Thursday, April 23, 2015

Comparing 2 $10 Cabernets from Texas

I'm on record as a fan of both Becker and Messina Hof. I've visited Messina Hof's main location in Bryan a couple of times, and I credit my first visit many years ago with sparking my deeper interest in wine. I'm also a regular drinker of Becker's wines and have converted several friends who have become fans. I often have wines from both producers on hand, partly because they're yummy, and partly for when I need to convince a skeptic that Texas makes good wine!

I decided it was time to do a side-by-side tasting of Texas Cabernets from these two producers.  Both wines are made from Texas grapes and cost around $10 per bottle.  Let's see how they compare...

2013 Messina Hof Barrel Cuvee Cabernet Sauvignon 
vs. 
2013 Becker Vineyards Iconoclast Cabernet Sauvignon



As you can see in the picture, both wines are "ruby" in color, but the Messina Hof Cabernet is a bit deeper in color with more of a purplish tinge, while the Becker is more reddish and less opaque.  This might indicate that the Messina Hof has fuller body and richer fruit flavor, but you never know until you taste.





The aromas from both wines are similar and fit with what you'd expect from a Cabernet wine. The Messina Hof smells of rich, fresh, ripe blackberries and cherries, with hints of tobacco and vanilla. The Becker Cabernet has more cherry aromas and less blackberry, with an earthy aroma more reminiscent of leather than tobacco.

On the palate, the Messina Hof Cabernet is fruity and easy to drink, with plenty of tannin (as you'd expect from a Cab), and quite a bit of acidity (which is a little unexpected). Acidity gives a wine a lighter impression and keeps this wine from seeming too heavy, rich, or cloying. There's also a smoky, savory flavor on the finish, with a hint of vanilla. The Messina Hof Cabernet is 13.5% abv, and the winery's web site says there is a small amount of Merlot mixed in.

The flavors of the Becker Cabernet differ from the Messina Hof in the ways that you'd expect based on the aromas. It's fruity, but slightly less so, and focuses more on cherry than blackberry. It has a slightly leaner body, slightly less tannin, and more earthiness, with more of a smoky impression on the finish. The Becker Cabernet is 13.7% abv.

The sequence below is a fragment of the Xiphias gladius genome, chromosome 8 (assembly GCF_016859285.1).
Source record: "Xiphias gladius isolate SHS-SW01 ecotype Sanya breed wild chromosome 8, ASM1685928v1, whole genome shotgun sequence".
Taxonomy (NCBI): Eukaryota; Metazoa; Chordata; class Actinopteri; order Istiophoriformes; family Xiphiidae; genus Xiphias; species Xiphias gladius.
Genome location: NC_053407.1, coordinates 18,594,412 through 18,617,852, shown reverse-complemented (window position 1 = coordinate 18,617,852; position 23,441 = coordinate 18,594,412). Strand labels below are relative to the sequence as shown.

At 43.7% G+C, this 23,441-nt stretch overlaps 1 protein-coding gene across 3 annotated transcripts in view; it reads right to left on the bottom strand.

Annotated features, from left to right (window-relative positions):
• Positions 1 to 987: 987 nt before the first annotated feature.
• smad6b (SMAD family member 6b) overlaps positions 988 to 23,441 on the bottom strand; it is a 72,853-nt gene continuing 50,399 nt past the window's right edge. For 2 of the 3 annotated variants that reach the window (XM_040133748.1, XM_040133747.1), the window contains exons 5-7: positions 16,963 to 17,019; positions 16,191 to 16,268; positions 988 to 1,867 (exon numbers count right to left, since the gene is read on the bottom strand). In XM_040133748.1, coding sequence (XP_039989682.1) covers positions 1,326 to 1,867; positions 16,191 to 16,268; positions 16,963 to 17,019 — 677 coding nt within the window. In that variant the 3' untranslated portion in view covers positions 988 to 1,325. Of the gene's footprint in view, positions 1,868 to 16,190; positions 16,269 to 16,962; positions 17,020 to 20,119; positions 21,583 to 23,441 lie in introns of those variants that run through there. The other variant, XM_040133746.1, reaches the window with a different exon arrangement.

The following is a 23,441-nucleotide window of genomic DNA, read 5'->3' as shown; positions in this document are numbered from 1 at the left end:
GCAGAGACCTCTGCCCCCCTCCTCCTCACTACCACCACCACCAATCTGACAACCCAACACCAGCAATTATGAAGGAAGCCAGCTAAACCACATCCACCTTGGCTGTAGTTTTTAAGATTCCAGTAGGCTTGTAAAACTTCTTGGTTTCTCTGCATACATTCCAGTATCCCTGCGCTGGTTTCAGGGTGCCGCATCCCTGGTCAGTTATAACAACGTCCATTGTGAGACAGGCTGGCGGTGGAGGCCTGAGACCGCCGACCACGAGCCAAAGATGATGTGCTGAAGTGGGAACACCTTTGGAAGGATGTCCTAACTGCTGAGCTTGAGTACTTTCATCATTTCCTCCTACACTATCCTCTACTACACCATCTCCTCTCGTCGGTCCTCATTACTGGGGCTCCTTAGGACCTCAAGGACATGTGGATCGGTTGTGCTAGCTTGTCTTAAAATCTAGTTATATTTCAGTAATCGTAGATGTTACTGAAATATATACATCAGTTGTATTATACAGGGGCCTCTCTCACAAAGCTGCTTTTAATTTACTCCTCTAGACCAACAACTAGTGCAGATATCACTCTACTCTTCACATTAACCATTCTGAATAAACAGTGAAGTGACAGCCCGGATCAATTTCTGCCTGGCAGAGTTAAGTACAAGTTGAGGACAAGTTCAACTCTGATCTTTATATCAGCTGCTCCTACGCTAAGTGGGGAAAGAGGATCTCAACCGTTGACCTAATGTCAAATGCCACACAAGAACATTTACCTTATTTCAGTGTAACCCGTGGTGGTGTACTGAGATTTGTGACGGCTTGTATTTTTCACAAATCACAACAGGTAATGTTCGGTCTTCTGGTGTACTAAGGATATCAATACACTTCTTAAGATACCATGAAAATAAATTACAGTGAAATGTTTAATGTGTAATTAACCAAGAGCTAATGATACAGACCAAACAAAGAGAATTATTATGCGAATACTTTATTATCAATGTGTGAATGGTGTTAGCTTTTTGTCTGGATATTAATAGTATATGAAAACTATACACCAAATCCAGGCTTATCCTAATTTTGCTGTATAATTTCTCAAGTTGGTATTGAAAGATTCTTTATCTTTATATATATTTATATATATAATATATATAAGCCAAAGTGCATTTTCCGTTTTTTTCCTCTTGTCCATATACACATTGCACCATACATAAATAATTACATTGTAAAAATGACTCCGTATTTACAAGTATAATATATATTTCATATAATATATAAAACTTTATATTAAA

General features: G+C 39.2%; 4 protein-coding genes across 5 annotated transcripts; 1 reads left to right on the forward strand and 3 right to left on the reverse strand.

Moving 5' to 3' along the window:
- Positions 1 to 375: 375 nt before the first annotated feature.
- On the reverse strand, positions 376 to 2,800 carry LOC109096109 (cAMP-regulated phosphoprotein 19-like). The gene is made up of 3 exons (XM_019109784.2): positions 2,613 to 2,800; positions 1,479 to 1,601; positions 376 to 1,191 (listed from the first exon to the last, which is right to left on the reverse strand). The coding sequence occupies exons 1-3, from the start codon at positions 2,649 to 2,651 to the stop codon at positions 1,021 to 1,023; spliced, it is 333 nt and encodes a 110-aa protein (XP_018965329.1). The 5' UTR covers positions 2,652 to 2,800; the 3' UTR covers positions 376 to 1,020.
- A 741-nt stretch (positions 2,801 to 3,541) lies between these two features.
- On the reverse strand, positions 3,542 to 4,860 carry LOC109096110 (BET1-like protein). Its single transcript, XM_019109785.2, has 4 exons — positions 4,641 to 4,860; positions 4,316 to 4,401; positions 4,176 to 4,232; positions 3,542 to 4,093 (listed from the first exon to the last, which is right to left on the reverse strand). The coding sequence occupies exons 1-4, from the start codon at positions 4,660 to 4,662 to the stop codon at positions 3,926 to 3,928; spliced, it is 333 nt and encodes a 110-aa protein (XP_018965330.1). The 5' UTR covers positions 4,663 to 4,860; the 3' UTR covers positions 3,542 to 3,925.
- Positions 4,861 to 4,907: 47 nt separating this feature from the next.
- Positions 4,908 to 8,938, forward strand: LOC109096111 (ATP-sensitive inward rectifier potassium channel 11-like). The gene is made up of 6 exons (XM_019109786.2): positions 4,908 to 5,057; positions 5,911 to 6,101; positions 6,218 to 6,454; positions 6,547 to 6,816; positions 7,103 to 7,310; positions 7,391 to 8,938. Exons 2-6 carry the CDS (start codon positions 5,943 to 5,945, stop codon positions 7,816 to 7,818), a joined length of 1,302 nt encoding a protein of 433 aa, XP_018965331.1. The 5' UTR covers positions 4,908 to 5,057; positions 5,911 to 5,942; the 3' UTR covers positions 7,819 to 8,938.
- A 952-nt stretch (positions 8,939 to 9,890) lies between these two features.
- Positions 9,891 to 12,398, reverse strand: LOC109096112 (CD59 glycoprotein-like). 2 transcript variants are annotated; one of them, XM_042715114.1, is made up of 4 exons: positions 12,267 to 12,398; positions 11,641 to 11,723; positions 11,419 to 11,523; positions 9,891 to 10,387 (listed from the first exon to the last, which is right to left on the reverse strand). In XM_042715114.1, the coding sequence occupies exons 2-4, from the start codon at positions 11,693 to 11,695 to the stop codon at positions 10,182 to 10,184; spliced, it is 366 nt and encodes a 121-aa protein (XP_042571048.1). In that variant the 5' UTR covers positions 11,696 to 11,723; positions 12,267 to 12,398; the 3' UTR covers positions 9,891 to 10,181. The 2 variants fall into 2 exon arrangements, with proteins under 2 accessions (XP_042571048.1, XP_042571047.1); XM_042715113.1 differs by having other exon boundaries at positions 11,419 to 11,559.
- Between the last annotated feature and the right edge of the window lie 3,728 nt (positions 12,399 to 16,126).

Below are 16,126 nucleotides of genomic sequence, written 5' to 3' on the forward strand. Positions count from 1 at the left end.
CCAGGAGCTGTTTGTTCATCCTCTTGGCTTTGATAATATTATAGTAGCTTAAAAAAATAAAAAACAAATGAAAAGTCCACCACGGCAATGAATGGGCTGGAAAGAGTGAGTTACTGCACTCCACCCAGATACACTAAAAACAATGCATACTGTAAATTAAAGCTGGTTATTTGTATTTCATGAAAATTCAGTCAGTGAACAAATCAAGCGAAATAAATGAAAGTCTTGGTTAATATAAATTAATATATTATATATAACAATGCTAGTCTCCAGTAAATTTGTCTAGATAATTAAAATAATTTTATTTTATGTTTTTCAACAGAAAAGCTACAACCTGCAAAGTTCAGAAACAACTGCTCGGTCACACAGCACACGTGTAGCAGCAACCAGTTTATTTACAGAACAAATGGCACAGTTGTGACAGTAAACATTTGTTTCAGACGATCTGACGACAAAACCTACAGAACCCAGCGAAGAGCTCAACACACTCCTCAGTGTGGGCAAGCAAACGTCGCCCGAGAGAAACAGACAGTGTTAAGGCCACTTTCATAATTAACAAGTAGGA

It's interesting to note the difference in corks. While Becker uses real cork, Messina Hof uses imitation cork. Though there's an ongoing debate about which is better, for these wines the type of cork makes little difference. The type of cork matters most when the wine will be aged for many years, but these Cabernets are meant to be drunk young. We can tell this in 2 ways:  1) These wines are fruity and easy to drink. Wines meant to age for many years need time in the bottle to mellow, but these wines are already mellow. 2) Wines meant to age are usually found at higher price points, because they have to be at the peak of quality to age gracefully. These Cabernets are good quality, but destined for a different purpose and market.


I can't rank one of these Cabernets better than the other. They are similar, but the differences are a matter of personal preference. Whereas the Messina Hof Cab is slightly heavier, fruitier, and richer, the Becker Cab is a bit leaner and earthier. Both are approachable, easy to drink, and come at a bargain price. You can't go wrong!




You might also be interested in:
Texas Wine Cheat Sheet
Cabernet Sauvignon Cheat Sheet
A Dessert Wine from the Texas Piney Woods

Friday, April 10, 2015

Service Temperatures: Your Secret Weapon for Enjoying Wine

I periodically write articles for WineMakingTalk.com.  This article (with infographics!) is on their site here:

Service Temperatures: Your Secret Weapon for Enjoying Wine

See all my articles for WineMakingTalk.com at my author page.

Friday, March 27, 2015

Getting to know a new grape: Arneis

I love tasting grapes I've never had before! Arneis is a white Italian grape which is not often seen outside of Italy. Even within Italy, it's not often seen as a varietal wine.  Seghesio Vineyards in Sonoma County, California specializes in Italian grape varieties and makes a varietal Arneis which I tasted recently.